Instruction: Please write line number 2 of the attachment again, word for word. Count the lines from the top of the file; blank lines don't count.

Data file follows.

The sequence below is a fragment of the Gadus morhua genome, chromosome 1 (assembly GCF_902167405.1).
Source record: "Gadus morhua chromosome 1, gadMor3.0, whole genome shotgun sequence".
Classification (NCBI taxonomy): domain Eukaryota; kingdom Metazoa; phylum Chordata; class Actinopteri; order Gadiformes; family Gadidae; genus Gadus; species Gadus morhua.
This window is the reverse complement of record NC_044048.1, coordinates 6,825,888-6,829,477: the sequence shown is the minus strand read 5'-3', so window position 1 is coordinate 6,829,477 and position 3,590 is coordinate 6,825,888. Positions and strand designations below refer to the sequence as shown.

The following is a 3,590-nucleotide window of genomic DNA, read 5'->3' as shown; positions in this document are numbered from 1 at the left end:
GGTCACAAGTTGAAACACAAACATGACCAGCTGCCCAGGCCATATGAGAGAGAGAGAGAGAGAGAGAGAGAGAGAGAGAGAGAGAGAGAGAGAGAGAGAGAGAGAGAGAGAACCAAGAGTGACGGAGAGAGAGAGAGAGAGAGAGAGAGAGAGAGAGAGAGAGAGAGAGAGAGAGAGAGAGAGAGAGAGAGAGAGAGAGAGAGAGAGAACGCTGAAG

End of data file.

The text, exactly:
Source record: "Gadus morhua chromosome 1, gadMor3.0, whole genome shotgun sequence".